Comprehensible input for kids

Comprehensible input for kids

Comprehensible input or input hypothesis is one of the main principles introduced in the theory of the second language acquisition by Stephen Krashen. Comprehensible input is when the listener understands the general idea of the message without knowing all words or grammar structures in it. Krashen states that it is only through comprehensible input that we can acquire the language. Comprehensible input doesn’t necessarily assume that the conveyed message includes words and expressions already known to the students. On the contrary, comprehensible input tries to combine new words and phrases with familiar ones to make input a bit complicated but understandable. In fact it provides enough known information for the learners to understand the message and acquire the language together with new linguistic data.

But how to make the input comprehensible for the learners? Here we offer several ideas of bringing comprehensible input into primary school.

Instruments to make input comprehensible

Gestures and mimes have always been one of the useful methods of making one’s speech more understandable. Children are usually visual learners. They remember and learn the words better and easier with the help of gestures. Hence while teaching kids use them alongside with your speech. Even if they do not know most of the words, they will understand the message conveyed through your gestures and mimes. In the following video the presenter provides some effective gestures to be applied in the ESL classroom.

Pictures can be utilized not only for introducing new words and phrases but also for making the content comprehensible. For instance, if you tell a fairy tail to your kids, use appropriate pictures and point to the important things or people while telling it. In this regard sequencing pictures turn out to be useful, too.

Check the video to find out more ways to use pictures in ESL classroom to make the message understandable.

Have story time. It goes without saying that everybody loves stories, especially kids. Moreover, stories can be found to be the best comprehensible input sources, as they provide detailed information. Nevertheless, while picking up a story, you should be careful with your choice. Make sure that the story is linguistically appropriate, which means most of the words and expressions in it are known to your students. Otherwise, because of many new words your kids may get confused.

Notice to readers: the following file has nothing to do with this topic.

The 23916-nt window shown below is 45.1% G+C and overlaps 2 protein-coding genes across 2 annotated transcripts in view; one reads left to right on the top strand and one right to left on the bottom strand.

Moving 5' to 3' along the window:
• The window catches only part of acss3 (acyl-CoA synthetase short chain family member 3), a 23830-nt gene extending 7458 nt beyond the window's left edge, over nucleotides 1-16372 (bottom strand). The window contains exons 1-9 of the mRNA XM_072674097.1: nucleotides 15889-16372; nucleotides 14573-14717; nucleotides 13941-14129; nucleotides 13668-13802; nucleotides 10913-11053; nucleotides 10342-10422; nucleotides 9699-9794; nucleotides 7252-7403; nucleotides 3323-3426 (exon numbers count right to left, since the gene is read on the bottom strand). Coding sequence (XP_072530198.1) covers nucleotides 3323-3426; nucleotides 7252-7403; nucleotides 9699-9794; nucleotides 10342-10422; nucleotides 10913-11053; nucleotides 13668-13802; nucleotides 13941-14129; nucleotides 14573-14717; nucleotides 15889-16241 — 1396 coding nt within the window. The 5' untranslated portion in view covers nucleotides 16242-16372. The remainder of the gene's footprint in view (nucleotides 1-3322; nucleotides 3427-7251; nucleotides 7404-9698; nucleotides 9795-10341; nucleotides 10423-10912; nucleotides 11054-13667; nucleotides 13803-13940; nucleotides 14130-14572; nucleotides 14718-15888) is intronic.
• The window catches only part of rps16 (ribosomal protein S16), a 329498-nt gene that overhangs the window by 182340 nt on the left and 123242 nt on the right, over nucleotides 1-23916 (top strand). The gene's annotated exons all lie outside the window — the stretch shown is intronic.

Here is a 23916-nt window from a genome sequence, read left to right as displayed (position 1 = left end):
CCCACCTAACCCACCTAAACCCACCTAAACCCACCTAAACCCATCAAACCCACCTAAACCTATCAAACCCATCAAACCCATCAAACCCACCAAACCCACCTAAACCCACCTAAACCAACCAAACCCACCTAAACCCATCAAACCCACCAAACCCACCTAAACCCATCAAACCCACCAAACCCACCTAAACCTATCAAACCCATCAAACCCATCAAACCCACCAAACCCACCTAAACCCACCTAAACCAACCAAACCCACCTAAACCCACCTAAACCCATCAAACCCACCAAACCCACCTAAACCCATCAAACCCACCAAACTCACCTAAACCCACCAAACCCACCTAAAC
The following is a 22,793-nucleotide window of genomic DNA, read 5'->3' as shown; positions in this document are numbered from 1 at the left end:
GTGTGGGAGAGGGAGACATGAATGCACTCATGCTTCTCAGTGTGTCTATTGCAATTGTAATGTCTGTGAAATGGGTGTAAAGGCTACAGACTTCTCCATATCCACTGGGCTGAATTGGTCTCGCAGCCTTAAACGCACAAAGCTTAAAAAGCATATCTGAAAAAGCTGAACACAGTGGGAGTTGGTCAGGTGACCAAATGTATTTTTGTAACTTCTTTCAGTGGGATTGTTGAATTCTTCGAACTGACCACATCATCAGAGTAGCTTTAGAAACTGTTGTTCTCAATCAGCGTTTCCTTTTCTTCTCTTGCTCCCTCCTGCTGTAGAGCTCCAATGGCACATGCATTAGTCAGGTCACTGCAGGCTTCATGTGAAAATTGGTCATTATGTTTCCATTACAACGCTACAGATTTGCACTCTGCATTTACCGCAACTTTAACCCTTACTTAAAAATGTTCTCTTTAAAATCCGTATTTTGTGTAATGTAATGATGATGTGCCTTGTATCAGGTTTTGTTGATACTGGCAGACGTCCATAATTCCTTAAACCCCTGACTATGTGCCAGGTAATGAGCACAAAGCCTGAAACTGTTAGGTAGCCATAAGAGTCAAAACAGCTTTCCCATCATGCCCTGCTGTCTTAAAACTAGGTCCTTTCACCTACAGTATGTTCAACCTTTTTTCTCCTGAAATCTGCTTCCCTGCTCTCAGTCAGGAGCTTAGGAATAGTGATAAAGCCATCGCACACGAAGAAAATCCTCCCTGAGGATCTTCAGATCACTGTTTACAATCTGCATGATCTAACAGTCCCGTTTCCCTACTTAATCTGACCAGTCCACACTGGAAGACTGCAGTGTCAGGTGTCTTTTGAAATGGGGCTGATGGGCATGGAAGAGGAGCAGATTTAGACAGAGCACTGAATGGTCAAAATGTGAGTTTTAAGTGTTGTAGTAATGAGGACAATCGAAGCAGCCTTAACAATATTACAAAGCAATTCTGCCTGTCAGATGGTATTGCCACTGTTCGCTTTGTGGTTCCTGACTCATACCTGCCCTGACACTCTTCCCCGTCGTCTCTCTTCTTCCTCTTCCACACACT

Another thing to bear in mind is that stories may also be culturally related. These kind of stories will not be only interesting and sometimes even funny for your kids, but also they will give them an opportunity to share and introduce their personal ideas on the topic, to speak about their own culture.

Listen and draw is a perfect activity to check the understanding of your kids. To implement this activity give a clear description of a picture to your students. Then ask them to draw it. This task can also be done in pairs. Here is an example of this activity.работала

  • There is a tree on the left sight.
  • There are some mountains behind the tree.
  • There are two blue clouds in the sky on the right.
  • There is a small house in front of the mountains on the right.
  • There is a narrow path coming from the house.

After they draw, you can show them the picture and ask them to compare it with their ones.

Sing songs and dance showing actions. While teaching a new song to your kids, show actions that express the meaning of the context. It will help your students understand and memorise the words. In the following videos you can find some good examples of action songs for kids.



Play games. There is a wide range of conversational games, such as “Conversation cubes”, “I am going on a picnic” and “Bingo”.

“Conversation cubes” is a fun icebreaker game, which also gives your students a chance to think, understand the message – the question on the cube, and then answer it. The rule is very simple – each student rolls the cube and answers the question

“I am going on a picnic” is an alphabet memory game, which can be played with at least two people. To start the game, one person says, “I’m going on a picnic and I’m bringing…” followed by something that you can eat that begins with A, such as “…apples”. The second player repeats what the first person said, but adds a food that begins with B. “I’m going on a picnic and I’m bringing apples and bananas.”

“Bingo” is another interesting game that can be used as comprehensible input technique. However, there are different types and ways of playing it, which can be found in this video.

If you apply the tips mentioned above, please share the results in the comments!

Вероника Аветисян

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